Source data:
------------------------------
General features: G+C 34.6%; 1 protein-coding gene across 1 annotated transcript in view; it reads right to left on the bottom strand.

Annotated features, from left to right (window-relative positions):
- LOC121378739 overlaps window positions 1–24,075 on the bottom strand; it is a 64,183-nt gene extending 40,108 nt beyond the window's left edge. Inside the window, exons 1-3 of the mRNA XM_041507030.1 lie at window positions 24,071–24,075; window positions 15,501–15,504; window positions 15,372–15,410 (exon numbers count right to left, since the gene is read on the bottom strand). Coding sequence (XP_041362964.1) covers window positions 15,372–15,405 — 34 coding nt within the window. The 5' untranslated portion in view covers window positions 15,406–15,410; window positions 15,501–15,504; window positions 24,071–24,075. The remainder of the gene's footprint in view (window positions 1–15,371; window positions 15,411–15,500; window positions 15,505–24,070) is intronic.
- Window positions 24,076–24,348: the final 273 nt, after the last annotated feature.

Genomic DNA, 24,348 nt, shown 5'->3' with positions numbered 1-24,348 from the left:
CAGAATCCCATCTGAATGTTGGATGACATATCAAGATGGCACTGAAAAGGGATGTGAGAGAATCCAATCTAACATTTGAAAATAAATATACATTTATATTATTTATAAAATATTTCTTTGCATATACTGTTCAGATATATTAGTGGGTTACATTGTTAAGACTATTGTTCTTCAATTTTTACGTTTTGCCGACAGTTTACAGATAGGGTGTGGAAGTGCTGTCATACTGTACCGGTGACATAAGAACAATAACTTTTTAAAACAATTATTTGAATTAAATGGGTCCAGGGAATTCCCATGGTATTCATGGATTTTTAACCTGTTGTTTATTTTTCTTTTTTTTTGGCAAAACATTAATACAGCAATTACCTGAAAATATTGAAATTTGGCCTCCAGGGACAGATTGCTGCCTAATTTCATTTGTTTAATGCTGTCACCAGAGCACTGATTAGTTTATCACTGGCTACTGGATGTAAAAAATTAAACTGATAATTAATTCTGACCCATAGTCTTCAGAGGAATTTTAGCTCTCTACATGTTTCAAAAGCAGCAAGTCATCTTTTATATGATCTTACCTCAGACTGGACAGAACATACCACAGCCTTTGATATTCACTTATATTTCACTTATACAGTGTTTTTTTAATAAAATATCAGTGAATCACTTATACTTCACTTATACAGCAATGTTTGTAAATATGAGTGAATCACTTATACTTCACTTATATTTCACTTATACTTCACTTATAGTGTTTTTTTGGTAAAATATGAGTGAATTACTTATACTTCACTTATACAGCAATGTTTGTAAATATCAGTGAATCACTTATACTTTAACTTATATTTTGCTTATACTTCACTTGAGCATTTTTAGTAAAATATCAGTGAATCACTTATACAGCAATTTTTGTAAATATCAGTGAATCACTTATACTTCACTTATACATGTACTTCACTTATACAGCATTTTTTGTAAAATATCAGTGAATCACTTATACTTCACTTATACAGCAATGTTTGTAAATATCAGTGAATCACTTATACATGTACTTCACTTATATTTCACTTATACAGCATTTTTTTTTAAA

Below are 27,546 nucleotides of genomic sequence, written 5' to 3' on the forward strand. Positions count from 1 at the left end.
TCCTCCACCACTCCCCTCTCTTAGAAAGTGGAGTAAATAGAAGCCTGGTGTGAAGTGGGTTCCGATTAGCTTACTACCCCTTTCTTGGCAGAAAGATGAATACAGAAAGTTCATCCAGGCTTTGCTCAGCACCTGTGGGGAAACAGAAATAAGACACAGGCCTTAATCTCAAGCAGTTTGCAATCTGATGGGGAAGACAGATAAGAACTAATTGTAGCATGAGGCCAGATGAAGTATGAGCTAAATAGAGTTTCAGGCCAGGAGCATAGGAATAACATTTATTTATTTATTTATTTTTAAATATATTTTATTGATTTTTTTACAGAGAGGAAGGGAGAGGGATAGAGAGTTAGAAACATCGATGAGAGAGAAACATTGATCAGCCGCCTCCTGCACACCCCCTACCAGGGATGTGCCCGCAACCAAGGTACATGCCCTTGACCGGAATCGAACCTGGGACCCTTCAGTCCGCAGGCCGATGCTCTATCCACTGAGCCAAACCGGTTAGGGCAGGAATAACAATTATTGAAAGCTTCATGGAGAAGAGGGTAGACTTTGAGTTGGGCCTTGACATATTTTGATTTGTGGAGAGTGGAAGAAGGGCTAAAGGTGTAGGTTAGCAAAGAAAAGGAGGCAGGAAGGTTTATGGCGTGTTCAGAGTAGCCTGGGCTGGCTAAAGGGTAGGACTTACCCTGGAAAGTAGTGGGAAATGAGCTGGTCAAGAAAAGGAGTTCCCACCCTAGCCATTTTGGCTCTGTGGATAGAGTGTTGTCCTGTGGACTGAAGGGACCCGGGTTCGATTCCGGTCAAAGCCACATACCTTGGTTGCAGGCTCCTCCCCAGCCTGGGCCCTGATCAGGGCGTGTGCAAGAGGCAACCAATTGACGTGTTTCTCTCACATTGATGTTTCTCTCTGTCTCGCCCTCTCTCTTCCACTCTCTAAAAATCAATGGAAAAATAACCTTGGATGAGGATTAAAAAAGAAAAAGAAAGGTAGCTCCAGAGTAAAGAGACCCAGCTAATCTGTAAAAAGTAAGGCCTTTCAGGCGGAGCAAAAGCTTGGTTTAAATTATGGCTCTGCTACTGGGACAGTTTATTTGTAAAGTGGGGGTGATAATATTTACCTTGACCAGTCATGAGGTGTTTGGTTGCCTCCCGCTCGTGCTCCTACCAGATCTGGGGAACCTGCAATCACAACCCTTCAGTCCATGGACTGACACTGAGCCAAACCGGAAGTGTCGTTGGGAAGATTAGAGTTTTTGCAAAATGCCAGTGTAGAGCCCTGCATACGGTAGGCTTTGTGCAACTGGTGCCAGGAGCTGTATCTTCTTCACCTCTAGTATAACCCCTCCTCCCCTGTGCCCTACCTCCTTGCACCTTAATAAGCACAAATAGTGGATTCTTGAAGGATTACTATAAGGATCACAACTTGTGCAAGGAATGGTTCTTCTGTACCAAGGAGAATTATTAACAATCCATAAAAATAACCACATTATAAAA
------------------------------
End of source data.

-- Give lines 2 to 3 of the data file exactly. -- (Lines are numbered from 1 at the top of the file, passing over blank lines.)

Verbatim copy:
Annotated features, from left to right (window-relative positions):
- LOC121378739 overlaps window positions 1–24,075 on the bottom strand; it is a 64,183-nt gene extending 40,108 nt beyond the window's left edge. Inside the window, exons 1-3 of the mRNA XM_041507030.1 lie at window positions 24,071–24,075; window positions 15,501–15,504; window positions 15,372–15,410 (exon numbers count right to left, since the gene is read on the bottom strand). Coding sequence (XP_041362964.1) covers window positions 15,372–15,405 — 34 coding nt within the window. The 5' untranslated portion in view covers window positions 15,406–15,410; window positions 15,501–15,504; window positions 24,071–24,075. The remainder of the gene's footprint in view (window positions 1–15,371; window positions 15,411–15,500; window positions 15,505–24,070) is intronic.